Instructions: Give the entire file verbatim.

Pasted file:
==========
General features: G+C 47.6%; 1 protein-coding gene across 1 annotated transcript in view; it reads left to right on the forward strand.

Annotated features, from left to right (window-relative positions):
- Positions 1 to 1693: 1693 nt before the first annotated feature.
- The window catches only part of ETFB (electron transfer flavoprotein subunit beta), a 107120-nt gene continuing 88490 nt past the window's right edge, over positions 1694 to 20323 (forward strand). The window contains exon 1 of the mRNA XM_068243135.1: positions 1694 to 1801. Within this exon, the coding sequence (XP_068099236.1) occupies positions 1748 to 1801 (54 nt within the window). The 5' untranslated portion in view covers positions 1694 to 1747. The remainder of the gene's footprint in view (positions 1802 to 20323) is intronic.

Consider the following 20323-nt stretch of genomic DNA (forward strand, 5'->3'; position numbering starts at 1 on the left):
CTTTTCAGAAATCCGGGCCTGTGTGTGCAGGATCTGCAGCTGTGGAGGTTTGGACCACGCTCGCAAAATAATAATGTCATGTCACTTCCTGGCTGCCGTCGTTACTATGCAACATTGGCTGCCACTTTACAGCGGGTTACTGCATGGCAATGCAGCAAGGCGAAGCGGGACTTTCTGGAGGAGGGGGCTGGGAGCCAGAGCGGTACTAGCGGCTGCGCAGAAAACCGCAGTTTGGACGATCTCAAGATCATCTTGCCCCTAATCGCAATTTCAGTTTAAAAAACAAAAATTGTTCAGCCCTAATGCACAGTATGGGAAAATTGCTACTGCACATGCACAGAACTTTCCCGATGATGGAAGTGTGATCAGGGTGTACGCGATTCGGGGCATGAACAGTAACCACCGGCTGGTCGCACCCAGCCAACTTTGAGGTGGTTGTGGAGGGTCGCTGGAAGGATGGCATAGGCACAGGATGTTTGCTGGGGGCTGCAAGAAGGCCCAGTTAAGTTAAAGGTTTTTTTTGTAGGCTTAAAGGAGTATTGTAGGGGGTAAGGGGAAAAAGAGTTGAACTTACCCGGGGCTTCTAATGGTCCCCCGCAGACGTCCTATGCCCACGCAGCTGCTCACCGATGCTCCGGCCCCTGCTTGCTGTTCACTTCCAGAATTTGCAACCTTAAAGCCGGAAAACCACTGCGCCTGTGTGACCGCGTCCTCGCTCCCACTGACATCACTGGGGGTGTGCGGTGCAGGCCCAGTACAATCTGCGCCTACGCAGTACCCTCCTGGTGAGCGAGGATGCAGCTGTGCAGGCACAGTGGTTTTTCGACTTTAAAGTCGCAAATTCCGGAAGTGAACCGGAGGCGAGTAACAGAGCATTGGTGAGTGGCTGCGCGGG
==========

General features: G+C 47.6%; 1 protein-coding gene across 1 annotated transcript in view; it reads left to right on the forward strand.

Annotated features, from left to right (window-relative positions):
- Positions 1 to 1693: 1693 nt before the first annotated feature.
- The window catches only part of ETFB (electron transfer flavoprotein subunit beta), a 107120-nt gene continuing 88490 nt past the window's right edge, over positions 1694 to 20323 (forward strand). The window contains exon 1 of the mRNA XM_068243135.1: positions 1694 to 1801. Within this exon, the coding sequence (XP_068099236.1) occupies positions 1748 to 1801 (54 nt within the window). The 5' untranslated portion in view covers positions 1694 to 1747. The remainder of the gene's footprint in view (positions 1802 to 20323) is intronic.

Consider the following 20323-nt stretch of genomic DNA (forward strand, 5'->3'; position numbering starts at 1 on the left):
CTTTTCAGAAATCCGGGCCTGTGTGTGCAGGATCTGCAGCTGTGGAGGTTTGGACCACGCTCGCAAAATAATAATGTCATGTCACTTCCTGGCTGCCGTCGTTACTATGCAACATTGGCTGCCACTTTACAGCGGGTTACTGCATGGCAATGCAGCAAGGCGAAGCGGGACTTTCTGGAGGAGGGGGCTGGGAGCCAGAGCGGTACTAGCGGCTGCGCAGAAAACCGCAGTTTGGACGATCTCAAGATCATCTTGCCCCTAATCGCAATTTCAGTTTAAAAAACAAAAATTGTTCAGCCCTAATGCACAGTATGGGAAAATTGCTACTGCACATGCACAGAACTTTCCCGATGATGGAAGTGTGATCAGGGTGTACGCGATTCGGGGCATGAACAGTAACCACCGGCTGGTCGCACCCAGCCAACTTTGAGGTGGTTGTGGAGGGTCGCTGGAAGGATGGCATAGGCACAGGATGTTTGCTGGGGGCTGCAAGAAGGCCCAGTTAAGTTAAAGGTTTTTTTTGTAGGCTTAAAGGAGTATTGTAGGGGGTAAGGGGAAAAAGAGTTGAACTTACCCGGGGCTTCTAATGGTCCCCCGCAGACGTCCTATGCCCACGCAGCTGCTCACCGATGCTCCGGCCCCTGCTTGCTGTTCACTTCCAGAATTTGCAACCTTAAAGCCGGAAAACCACTGCGCCTGTGTGACCGCGTCCTCGCTCCCACTGACATCACTGGGGGTGTGCGGTGCAGGCCCAGTACAATCTGCGCCTACGCAGTACCCTCCTGGTGAGCGAGGATGCAGCTGTGCAGGCACAGTGGTTTTTCGACTTTAAAGTCGCAAATTCCGGAAGTGAACCGGAGGCGAGTAACAGAGCATTGGTGAGTGGCTGCGCGGG